One of Todd’s many sayings includes, “I’m only a dumb plumber but…” Without his guidance, I’m almost positive I would’ve never attempted the oil change or would’ve cried Uncle early on. He nudged me by asking a simple question, “Do you see the skid plate screws?” then when I wasn’t sure, he’d point one out and let me find the the rest. He provided the physical assistance I needed when I just wasn’t strong enough to budge the filter or drain plug, yet once loosened, he let me take over.  His patience and persistence, allowed me to eventually chuckle at my struggles. His genuine heart, belief in my ability, and careful balance between helping and pushing me guided me to my end goal and feeling of accomplishment. But more importantly, my “dumb plumber” husband reminded me just what I need to do, say, and believe to be a good teacher. Love you dear!

I Shouldn’t Be One of Those People You Envy

“You’re so lucky. I wish I didn’t have to worry about what I ate.  How do you stay so thin?”

I’ve heard these statements many times in my 50 years of living, and during my teens, it was especially tough.  I knew of girls struggling with eating disorders, and I felt guilty that I didn’t need to worry. Regardless of what I ate, I never gained weight.  But I also got tired of being told, “You’re too skinny; you should gain some weight.” Trust me–I tried. My doctor checked me for hyperthyroidism. I met with a dietician whose suggestion included eating more food. Maybe a nightly bowl of ice cream?  Considering my mom rationed my ice cream to one five-gallon bucket a week, I figured I met my ice cream quota already.

By my mid-twenties, I heard comments such as, “What until you have babies,” or “What until you turn 30.”  Those milestones occurred together. I gained close to 40 pounds with my first pregnancy and planned to keep about ten of those pounds after the baby was born. Nope.  Six weeks after the birth, I was back in my size 4 jeans to the chagrin of many of my fellow new moms. Pregnancy #2 didn’t help. Neither did the ages of 35, 40, or 45.  I don’t expect 50 to be much different.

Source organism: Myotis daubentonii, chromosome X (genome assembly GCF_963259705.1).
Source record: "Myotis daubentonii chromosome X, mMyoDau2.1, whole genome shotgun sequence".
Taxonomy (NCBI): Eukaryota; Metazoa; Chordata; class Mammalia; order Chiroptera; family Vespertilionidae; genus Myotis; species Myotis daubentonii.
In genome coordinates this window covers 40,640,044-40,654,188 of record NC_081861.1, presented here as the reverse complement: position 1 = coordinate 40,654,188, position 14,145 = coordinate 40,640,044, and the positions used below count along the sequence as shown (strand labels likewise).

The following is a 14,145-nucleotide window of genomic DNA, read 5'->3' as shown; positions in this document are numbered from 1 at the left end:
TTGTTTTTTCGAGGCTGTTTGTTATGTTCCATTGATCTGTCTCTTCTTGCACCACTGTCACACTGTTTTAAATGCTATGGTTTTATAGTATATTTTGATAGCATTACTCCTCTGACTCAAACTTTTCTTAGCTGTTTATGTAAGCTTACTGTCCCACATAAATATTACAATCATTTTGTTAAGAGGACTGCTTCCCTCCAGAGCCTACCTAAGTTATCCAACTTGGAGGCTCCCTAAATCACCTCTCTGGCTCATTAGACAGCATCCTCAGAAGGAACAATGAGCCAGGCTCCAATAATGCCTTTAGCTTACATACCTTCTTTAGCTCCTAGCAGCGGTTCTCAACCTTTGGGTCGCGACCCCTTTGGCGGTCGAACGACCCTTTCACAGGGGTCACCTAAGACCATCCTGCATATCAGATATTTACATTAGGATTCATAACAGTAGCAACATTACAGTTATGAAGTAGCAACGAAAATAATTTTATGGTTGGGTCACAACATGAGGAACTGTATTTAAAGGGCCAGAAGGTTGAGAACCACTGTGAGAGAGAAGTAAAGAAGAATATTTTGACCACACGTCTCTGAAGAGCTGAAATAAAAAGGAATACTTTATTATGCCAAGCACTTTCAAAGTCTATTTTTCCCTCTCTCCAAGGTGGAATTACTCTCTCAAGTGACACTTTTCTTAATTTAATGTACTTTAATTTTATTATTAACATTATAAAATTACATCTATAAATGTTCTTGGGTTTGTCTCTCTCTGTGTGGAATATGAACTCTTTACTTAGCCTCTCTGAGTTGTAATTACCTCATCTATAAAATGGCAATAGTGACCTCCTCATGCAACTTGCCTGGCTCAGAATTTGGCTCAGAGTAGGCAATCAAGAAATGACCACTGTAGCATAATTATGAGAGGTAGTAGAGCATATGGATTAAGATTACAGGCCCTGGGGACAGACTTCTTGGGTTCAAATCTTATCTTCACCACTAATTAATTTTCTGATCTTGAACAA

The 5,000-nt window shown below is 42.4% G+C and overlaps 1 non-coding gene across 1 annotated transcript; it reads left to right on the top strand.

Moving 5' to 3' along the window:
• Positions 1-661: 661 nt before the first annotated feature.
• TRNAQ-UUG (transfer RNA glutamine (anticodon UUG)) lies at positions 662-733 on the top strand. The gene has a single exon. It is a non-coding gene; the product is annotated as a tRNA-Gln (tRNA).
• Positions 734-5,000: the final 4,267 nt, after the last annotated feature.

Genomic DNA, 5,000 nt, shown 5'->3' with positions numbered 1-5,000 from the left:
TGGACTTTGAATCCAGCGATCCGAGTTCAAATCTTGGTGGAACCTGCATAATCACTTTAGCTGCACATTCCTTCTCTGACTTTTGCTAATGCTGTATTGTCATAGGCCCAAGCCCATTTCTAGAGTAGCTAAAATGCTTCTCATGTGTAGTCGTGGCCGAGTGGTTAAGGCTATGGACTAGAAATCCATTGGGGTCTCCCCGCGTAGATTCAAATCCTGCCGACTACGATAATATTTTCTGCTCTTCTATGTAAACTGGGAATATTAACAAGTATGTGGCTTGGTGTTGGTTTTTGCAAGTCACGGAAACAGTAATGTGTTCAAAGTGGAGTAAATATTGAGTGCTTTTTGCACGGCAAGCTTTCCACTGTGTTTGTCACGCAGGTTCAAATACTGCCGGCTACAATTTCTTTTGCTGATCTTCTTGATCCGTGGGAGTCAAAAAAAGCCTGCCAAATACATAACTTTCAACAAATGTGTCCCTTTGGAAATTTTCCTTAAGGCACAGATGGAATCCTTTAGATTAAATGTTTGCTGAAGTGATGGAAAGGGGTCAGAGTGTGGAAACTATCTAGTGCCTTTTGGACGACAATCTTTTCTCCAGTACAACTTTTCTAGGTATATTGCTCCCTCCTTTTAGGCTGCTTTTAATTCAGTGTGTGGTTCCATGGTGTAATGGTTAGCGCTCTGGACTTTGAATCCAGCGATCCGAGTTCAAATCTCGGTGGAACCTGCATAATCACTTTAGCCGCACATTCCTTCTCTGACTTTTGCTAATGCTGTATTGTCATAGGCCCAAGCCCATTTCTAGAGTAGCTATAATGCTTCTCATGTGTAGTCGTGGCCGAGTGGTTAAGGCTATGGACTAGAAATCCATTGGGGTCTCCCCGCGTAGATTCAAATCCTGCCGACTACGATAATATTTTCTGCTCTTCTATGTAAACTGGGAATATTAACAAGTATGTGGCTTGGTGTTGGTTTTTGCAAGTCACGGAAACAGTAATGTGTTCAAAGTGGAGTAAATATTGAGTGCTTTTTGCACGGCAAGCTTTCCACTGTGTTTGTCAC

So why am I the lucky one?  I’m not. During my teen years, it seemed as though I was told I should gain weight at least once a day.  Even my caring high school teachers would express their concern during parent-teacher conferences. I became self-conscious about my body.  I tended to wear baggy clothes more often because I hated how my hip bones protruded and my rib bones showed. Sure, even today, I still never have to worry about my clothes becoming too small, but I’m not the lucky one. You see, I also don’t have the visual reminder to eat healthy.

Being thin isn’t the perfect sign of a healthy eater.  I love chocolate and anything sweet. Remember my mom’s rationing of ice cream?  In high school I’d eat a pound of M&Ms during a Friday night movie. My mom would find chocolate bar wrappers hidden in my pillowcase and realize why her baking supply cabinet was missing some.  Luckily I grew up in a home where fresh fruit was always available and our family dinner always included vegetables that had to be eaten before I left the supper table.   Yet, I didn’t have to worry about my weight, and as a teenager, my heart health wasn’t even in the back of my mind.  

As I’ve grown older and raised my daughters, healthy eating habits are prominent goals. Do I eat as healthy as I should?  No. I’m still not a big fan of vegetables and that’s why part of my 50-4-50 list includes eating more of them. When I realized I eat fruit more often because they are sweeter and they require less prep, I used that idea to help increase my vegetable intake. 

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Honey Mustard Chicken & Vegetable Pasta Salad

This past year I started taking a daily Bugs Bunny moment and chomp down a full carrot.  I try to remember to cut up vegetables so they are readily available in the refrigerator, and I try to find recipes which incorporate vegetables. Will I ever be a big fan of vegetables? Probably not. Will I ever get to a point when my clothes are too small? Probably not. But I certainly won’t let that be an excuse for not taking steps to improve my diet because even skinny people need to eat healthy.